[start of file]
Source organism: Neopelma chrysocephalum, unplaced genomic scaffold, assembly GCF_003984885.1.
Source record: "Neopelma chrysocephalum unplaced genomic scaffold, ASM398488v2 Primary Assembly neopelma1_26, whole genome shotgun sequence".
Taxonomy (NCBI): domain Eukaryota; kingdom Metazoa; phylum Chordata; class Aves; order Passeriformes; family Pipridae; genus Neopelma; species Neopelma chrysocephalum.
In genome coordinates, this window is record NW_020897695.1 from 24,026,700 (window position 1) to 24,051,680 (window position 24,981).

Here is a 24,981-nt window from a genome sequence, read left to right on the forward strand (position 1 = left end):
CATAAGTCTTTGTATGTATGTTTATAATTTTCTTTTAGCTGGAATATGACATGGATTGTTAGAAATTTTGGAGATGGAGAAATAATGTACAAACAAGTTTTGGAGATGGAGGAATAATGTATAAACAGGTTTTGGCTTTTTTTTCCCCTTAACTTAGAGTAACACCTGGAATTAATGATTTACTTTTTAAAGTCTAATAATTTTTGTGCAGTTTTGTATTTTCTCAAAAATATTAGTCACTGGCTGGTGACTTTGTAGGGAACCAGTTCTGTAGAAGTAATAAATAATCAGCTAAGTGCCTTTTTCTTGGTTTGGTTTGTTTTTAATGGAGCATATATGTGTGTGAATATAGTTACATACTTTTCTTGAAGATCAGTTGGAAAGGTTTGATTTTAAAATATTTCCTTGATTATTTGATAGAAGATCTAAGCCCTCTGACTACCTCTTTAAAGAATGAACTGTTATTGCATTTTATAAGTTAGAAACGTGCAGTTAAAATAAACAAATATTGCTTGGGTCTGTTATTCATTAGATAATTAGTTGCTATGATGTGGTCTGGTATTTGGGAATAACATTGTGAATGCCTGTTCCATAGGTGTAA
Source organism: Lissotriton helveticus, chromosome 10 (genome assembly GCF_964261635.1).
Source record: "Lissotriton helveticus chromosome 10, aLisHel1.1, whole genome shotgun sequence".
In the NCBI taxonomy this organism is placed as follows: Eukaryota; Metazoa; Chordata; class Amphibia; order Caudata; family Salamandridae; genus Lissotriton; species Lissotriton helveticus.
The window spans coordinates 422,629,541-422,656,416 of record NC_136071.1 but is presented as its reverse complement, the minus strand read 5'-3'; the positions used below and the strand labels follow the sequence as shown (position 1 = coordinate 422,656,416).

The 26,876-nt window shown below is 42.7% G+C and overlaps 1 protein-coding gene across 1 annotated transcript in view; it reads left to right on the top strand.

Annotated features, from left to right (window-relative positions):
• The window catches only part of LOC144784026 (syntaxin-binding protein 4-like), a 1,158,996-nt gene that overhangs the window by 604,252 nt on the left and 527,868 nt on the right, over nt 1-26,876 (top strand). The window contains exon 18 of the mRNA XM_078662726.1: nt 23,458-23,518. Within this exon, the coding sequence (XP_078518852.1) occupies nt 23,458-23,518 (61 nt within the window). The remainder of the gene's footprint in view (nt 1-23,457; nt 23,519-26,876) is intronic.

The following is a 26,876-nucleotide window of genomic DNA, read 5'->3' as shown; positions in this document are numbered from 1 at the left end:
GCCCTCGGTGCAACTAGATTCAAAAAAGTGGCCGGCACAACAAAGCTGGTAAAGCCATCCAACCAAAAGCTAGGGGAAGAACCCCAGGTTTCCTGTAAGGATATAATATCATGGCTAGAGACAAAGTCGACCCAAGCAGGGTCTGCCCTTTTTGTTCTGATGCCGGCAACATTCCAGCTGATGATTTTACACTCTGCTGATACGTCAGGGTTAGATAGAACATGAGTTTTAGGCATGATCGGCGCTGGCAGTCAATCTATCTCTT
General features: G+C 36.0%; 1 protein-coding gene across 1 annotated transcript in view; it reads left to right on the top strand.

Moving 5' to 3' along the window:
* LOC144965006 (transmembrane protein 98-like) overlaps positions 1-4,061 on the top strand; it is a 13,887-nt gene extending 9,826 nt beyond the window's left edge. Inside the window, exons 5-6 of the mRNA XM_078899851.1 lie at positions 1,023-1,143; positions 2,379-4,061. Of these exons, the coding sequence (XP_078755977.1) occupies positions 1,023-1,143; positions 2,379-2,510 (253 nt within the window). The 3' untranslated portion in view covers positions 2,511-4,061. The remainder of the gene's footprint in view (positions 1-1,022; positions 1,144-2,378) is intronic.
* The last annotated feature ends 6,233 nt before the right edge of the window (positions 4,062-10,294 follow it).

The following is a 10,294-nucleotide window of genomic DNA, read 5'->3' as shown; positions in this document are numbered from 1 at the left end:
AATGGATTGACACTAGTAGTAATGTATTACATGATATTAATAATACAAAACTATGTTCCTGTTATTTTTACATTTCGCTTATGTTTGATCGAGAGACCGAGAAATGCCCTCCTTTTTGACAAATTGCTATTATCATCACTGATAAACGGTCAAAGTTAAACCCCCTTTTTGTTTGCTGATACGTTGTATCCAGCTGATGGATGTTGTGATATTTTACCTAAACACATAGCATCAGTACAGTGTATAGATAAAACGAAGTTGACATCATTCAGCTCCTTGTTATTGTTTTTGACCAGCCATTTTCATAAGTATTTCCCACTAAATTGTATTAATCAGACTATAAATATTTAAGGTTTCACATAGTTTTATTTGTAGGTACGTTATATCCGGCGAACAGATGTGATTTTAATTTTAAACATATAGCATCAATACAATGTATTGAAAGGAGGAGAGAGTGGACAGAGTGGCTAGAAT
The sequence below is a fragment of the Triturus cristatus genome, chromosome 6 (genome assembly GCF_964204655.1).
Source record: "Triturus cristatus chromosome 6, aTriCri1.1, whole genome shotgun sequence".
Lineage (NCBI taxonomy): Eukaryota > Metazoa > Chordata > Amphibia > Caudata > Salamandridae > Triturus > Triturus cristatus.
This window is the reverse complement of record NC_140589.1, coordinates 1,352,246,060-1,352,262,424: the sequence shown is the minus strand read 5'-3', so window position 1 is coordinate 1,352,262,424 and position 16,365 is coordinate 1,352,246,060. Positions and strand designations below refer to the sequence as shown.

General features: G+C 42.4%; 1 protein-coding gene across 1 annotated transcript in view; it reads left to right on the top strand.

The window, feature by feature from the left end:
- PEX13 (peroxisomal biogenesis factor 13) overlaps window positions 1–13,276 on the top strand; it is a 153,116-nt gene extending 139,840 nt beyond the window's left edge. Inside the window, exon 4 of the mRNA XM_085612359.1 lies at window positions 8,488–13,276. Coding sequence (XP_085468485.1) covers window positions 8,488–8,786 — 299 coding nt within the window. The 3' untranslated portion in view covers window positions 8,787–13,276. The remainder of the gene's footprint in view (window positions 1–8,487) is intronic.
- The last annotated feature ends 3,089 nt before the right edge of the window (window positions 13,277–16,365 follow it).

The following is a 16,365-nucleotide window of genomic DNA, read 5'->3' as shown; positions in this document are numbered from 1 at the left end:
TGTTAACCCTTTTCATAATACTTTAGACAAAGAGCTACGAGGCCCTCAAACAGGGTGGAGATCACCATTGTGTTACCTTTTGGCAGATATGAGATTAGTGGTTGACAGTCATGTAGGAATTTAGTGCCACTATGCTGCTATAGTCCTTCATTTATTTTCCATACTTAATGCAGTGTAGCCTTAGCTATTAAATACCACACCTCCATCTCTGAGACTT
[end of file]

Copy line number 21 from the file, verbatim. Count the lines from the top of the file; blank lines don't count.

AATGGATTGACACTAGTAGTAATGTATTACATGATATTAATAATACAAAACTATGTTCCTGTTATTTTTACATTTCGCTTATGTTTGATCGAGAGACCGAGAAATGCCCTCCTTTTTGACAAATTGCTATTATCATCACTGATAAACGGTCAAAGTTAAACCCCCTTTTTGTTTGCTGATACGTTGTATCCAGCTGATGGATGTTGTGATATTTTACCTAAACACATAGCATCAGTACAGTGTATAGATAAAACGAAGTTGACATCATTCAGCTCCTTGTTATTGTTTTTGACCAGCCATTTTCATAAGTATTTCCCACTAAATTGTATTAATCAGACTATAAATATTTAAGGTTTCACATAGTTTTATTTGTAGGTACGTTATATCCGGCGAACAGATGTGATTTTAATTTTAAACATATAGCATCAATACAATGTATTGAAAGGAGGAGAGAGTGGACAGAGTGGCTAGAAT